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wild bill hickok, wild bill duel, wild bill hickok davis tutt
Legends of America
Wild Bill Hickok threatens the friend of Davis Tutt after defeating Tutt in a duel, in an illustration from Harper’s New Monthly Magazine, February 1867.

On This Day: Wild Bill Hickok Kills Davis Tutt in a Duel

July 21, 2011 06:00 AM
by findingDulcinea Staff
On July 21, 1865, Wild Bill Hickok shot Davis Tutt in a duel in Springfield, Mo. The event became known as the first real shootout in Old West.

Wild Bill Hickock Duels Davis Tutt

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Wild Bill Hickok was a Union scout who would become a Wild West legend after the release of an article in an 1867 edition Harper’s New Monthly Magazine. The article, written by Col. George Ward Nichols, featured an account of Hickok killing Confederate veteran Davis Tutt in a duel.

On July 20, 1865, Hickok played cards at the Old South Hotel in Springfield, Mo., while Tutt watched and provided for Hickok’s opponents. Hickok had once been a friend of Tutt but the two had become enemies, likely due to a conflict over a woman named Susanna Moore.

Later that night, Tutt demanded that Hickok pay back a $35 debt owed to him, but Hickok, believing it to be $25, refused. Tutt stole Hickok’s pocket watch as collateral, and Hickok warned Tutt that he would shoot him if he wore the watch through town.

The next day, with the dispute over the sum of the debt not resolved, Tutt appeared in the town square with the watch. Hickok, standing about 75 yards away, called out to Tutt, who drew his weapon.

Richard Bentley Owen, called “Captain Honesty” in Nichols’ article, described the duel: “At that moment you could have heard a pin drop in that square. Both Tutt and Bill fired, but one discharge followed the other so quick that it’s hard to say which went off first. Tutt was a famous shot, but he missed this time; the ball from his pistol went over Bill's head. … Bill never shoots twice at the same man, and his ball went through Dave’s heart.”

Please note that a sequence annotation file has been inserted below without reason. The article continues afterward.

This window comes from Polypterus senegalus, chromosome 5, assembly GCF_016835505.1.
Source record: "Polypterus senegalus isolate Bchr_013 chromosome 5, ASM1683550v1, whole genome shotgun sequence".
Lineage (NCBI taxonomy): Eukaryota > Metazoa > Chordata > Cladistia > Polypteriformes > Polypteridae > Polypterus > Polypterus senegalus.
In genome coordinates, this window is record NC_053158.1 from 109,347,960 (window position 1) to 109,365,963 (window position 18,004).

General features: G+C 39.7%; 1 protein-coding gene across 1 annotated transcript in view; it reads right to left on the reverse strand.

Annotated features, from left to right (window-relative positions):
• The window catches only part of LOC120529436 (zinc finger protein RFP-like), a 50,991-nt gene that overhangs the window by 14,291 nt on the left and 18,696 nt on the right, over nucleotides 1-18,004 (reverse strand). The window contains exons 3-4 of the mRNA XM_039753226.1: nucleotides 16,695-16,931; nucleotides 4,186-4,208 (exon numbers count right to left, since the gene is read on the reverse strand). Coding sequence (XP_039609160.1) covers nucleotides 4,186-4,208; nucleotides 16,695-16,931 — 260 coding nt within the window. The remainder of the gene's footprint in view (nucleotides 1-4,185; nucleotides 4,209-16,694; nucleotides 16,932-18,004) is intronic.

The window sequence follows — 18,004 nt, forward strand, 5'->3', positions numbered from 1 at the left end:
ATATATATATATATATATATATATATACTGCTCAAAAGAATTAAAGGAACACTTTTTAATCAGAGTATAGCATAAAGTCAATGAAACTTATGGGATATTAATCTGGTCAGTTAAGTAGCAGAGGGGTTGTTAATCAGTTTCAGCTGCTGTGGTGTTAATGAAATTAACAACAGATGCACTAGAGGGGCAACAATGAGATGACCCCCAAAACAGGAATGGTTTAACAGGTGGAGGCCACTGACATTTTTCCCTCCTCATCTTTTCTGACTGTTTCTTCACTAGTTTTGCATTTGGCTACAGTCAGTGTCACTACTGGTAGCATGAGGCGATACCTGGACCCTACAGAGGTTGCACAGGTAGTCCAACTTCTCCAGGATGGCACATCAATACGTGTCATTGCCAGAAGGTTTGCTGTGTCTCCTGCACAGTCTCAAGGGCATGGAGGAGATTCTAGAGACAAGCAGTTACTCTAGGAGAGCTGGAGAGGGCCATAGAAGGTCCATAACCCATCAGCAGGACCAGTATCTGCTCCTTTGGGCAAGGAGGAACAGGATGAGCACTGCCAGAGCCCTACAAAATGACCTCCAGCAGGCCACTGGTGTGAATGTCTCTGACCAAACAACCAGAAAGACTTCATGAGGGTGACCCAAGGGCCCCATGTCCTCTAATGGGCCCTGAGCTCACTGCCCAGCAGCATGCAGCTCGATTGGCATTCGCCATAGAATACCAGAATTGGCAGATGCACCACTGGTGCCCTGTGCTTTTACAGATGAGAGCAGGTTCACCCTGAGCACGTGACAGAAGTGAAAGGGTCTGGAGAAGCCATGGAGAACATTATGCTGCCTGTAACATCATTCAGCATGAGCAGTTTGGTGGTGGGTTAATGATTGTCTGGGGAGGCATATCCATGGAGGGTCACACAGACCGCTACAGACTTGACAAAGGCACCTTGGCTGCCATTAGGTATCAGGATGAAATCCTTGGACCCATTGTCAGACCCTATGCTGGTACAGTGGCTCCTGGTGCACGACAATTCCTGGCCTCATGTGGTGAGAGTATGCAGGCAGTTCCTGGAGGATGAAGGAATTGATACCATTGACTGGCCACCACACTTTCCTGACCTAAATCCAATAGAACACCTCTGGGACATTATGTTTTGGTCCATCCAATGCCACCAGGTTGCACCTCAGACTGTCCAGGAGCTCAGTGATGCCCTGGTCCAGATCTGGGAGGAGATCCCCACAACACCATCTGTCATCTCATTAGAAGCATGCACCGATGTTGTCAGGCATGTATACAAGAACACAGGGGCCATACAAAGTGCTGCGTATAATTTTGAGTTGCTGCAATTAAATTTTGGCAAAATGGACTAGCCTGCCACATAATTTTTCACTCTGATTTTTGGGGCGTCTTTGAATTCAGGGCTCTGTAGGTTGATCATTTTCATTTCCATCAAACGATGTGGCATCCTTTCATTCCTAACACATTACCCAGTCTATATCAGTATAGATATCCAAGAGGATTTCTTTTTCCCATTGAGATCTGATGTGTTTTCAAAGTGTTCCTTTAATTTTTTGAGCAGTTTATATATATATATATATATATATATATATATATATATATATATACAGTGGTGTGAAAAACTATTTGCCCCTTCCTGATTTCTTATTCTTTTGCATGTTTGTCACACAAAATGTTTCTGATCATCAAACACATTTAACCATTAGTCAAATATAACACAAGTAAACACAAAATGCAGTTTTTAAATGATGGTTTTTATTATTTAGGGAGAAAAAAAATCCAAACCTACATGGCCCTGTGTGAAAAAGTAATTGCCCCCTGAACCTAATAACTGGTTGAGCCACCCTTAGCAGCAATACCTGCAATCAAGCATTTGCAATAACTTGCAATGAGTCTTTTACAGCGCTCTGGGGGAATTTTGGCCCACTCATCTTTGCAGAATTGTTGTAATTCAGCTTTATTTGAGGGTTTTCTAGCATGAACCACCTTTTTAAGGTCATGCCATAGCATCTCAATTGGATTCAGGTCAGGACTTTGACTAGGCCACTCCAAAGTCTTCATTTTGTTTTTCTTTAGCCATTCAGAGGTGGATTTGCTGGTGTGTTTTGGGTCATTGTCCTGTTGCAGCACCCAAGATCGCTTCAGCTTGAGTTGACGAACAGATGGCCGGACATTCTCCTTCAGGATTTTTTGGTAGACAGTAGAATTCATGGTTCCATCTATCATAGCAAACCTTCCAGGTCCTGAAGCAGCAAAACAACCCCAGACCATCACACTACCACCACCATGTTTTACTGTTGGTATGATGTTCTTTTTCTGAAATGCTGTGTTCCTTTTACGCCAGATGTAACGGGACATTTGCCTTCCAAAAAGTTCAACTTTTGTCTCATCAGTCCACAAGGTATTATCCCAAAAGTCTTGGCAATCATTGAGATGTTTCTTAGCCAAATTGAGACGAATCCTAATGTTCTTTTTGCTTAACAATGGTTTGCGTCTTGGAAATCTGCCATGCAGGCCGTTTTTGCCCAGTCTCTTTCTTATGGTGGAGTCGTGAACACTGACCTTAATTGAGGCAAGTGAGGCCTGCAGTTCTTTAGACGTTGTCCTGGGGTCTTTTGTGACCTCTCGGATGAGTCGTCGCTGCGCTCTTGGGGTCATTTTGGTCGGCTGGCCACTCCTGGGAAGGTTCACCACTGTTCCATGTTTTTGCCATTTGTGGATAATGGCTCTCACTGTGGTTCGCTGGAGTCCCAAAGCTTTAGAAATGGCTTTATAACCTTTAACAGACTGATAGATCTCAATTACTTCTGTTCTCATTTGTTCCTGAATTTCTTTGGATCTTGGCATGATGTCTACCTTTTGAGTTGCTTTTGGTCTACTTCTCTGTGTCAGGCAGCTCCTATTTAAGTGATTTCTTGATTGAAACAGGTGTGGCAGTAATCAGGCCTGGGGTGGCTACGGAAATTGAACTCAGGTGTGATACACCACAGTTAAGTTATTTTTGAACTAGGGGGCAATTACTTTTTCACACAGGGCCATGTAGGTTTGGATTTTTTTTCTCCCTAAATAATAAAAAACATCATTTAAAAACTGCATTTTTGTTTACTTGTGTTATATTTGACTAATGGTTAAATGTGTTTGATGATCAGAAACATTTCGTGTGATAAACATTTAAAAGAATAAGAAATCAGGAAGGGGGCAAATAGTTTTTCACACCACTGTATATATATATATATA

Another version had Hickok drawing first,” writes James Bankes in Wild West magazine, “but then waiting for Tutt to shoot. After Tutt missed, Hickok rested his gun on his left arm to steady it and then shot him.”

Hickok then turned to Tutt’s friends, who had drawn their weapons. Quoting Owen, Nichols wrote: “‘Aren’t yer satisfied, gentlemen?’ cried Bill, as cool as an alligator. ‘Put up your shootin-irons, or there’ll be more dead men here. And they put ‘em up, and said it war a far fight.’”

Hickok was tried for manslaughter, but the jury, applying the “unwritten law of the ‘fair fight,’” acquitted him, writes Steven Lubet in the UCLA Law Review.

Biography: Wild Bill Hickok

James Butler Hickok was born in Illinois in 1837 and moved west as a teenager. In 1861, while working for the Overland Stage Company, he was involved in an incident at Rock Creek Station in Nebraska. When David C. McCanles, the station’s former owner, arrived with two other men and tried to reclaim the station, they were killed by Hickok and two other company men. 

In Nichols’ account, Hickok was said to have single-handedly killed McCanles and nine other men in the “McCanles Massacre”; in reality, writes Bankes, it is not certain whether Hickok even shot McCanles.

During the Civil War, he served as a scout, spy and detective for the Union and “may have picked up the nickname ‘Wild Bill’ during the Civil War period for his carefree, daring ways of living and fighting,” according to Bankes.

Hickok served bravely for the Union, but his exploits were not well known until after the Tutt duel and the Harper’s article. He then gained the reputation as a feared gunslinger who, according to his own claims, killed hundreds, though historians put the number at six or seven.

Yes, Wild Bill with his own hands has killed hundreds of men,” wrote Nichols. “Of that I have not a doubt. He shoots to kill, as they say on the border.”

“The real Hickok, however, was in complete contrast to his newspaper-inspired desperado image,” writes Hickok biographer Joseph G. Rosa in Wild West magazine. “Rather, he was gentlemanly, courteous, soft-spoken and graceful in manner, yet left no one in any doubt that he would not ‘be put upon,’ and if threatened would meet violence with violence.”

Despite his outlaw image, Hickok continued working as a scout and occasionally as a lawman. Lt. Col. George Armstrong Custer wrote highly of Hickok in his 1874 book, saying that his “influence among the frontiersmen was unbounded; his word was law.”

In August 1876, Wild Bill famously met his end in a saloon in Deadwood, S.D., while he was playing poker with his back to the door. Jack McCall entered through the back door; “From under his coat, McCall pulled a double-action .45 pistol, shouted ‘Take that!’ and shot Wild Bill Hickok in the back of the head, killing him instantly,” describes Legends of America.

Hickok was holding two aces, two eights and an unknown card when he was shot; aces and eights has since become known as the “dead man’s hand.”
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